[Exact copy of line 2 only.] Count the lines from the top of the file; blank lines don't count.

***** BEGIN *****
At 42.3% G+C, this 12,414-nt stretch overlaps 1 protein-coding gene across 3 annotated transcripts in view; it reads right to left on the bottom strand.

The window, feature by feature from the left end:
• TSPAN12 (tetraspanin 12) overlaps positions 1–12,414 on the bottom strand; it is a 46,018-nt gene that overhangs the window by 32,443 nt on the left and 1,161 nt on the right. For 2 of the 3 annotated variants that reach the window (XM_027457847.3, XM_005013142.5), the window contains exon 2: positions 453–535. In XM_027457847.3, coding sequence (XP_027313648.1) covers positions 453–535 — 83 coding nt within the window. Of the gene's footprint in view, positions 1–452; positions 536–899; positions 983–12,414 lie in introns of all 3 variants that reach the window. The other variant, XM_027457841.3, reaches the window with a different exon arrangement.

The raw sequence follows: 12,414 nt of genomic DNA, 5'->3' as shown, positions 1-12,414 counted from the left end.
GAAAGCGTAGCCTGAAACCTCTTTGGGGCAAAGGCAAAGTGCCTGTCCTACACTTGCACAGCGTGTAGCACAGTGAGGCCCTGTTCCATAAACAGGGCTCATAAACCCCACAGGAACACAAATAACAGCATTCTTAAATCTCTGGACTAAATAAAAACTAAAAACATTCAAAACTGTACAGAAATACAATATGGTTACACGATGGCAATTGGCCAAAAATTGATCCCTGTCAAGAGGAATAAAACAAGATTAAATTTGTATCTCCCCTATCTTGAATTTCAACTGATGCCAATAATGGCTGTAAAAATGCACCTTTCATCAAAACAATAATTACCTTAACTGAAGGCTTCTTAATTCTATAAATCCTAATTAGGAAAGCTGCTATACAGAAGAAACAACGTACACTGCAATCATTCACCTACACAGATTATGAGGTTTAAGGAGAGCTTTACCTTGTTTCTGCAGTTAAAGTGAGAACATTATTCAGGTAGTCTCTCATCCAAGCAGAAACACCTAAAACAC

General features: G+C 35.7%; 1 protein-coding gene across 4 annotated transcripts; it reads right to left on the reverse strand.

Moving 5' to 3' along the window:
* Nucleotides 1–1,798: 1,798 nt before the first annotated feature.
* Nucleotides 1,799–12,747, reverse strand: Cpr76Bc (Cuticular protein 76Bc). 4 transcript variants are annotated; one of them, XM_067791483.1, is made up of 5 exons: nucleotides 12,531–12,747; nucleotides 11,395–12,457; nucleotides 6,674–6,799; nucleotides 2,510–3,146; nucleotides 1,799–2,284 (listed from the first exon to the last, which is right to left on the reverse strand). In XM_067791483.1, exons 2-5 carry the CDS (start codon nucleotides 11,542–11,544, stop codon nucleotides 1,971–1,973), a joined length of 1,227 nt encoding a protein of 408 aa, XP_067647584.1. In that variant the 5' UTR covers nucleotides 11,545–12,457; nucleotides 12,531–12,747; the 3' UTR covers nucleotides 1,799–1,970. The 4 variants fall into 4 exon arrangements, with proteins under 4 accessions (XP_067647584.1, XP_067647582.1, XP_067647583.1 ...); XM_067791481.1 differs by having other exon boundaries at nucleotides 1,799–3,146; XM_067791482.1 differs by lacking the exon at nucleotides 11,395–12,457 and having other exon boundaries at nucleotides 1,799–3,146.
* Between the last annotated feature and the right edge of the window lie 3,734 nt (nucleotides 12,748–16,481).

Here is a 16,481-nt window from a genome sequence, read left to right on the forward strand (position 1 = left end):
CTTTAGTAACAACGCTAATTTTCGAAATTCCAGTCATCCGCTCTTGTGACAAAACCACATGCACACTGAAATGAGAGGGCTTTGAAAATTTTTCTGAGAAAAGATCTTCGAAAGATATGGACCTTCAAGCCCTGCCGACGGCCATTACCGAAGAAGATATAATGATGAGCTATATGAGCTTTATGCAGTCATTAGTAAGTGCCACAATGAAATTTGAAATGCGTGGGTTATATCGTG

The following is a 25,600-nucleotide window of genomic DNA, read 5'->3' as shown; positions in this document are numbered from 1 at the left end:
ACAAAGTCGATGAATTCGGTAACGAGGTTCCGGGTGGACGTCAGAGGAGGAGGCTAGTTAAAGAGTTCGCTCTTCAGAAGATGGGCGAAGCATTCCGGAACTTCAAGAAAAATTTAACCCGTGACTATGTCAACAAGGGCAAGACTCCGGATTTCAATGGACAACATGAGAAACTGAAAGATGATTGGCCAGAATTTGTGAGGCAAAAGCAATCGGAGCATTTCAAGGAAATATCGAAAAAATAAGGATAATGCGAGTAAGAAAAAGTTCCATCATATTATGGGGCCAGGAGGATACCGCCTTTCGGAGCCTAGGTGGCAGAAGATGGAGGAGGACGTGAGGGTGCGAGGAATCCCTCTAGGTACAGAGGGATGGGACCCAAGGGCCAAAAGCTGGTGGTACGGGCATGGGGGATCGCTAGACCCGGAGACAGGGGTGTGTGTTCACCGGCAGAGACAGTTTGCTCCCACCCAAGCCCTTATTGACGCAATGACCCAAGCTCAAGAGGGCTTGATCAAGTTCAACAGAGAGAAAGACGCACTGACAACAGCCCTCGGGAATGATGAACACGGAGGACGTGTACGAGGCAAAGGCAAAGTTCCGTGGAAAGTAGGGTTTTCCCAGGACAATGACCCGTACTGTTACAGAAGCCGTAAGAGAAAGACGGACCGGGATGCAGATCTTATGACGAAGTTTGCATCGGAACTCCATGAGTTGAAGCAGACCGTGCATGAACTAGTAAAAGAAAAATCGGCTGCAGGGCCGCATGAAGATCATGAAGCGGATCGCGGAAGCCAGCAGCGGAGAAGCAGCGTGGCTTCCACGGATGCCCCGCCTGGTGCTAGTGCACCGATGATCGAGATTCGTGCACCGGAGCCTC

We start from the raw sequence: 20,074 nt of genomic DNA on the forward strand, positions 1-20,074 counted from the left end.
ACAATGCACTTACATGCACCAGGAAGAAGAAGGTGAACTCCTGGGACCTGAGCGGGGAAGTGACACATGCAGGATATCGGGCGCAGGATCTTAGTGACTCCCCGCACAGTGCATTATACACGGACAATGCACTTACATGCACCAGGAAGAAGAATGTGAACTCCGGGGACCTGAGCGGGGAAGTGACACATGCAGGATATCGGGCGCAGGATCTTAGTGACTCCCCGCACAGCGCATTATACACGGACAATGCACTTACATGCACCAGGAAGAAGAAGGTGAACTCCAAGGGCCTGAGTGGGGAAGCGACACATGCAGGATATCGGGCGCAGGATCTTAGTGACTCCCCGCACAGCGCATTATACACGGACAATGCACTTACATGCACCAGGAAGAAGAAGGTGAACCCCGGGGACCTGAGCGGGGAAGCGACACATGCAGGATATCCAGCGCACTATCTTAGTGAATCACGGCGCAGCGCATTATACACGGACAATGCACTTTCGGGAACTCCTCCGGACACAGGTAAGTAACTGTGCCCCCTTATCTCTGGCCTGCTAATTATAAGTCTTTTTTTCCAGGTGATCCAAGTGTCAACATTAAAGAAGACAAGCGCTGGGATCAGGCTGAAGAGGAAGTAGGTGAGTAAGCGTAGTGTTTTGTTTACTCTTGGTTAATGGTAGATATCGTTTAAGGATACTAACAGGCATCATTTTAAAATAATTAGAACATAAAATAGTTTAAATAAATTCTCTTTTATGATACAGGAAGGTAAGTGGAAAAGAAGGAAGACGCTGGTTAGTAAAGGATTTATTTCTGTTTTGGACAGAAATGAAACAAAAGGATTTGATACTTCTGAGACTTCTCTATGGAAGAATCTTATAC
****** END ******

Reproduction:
The window, feature by feature from the left end: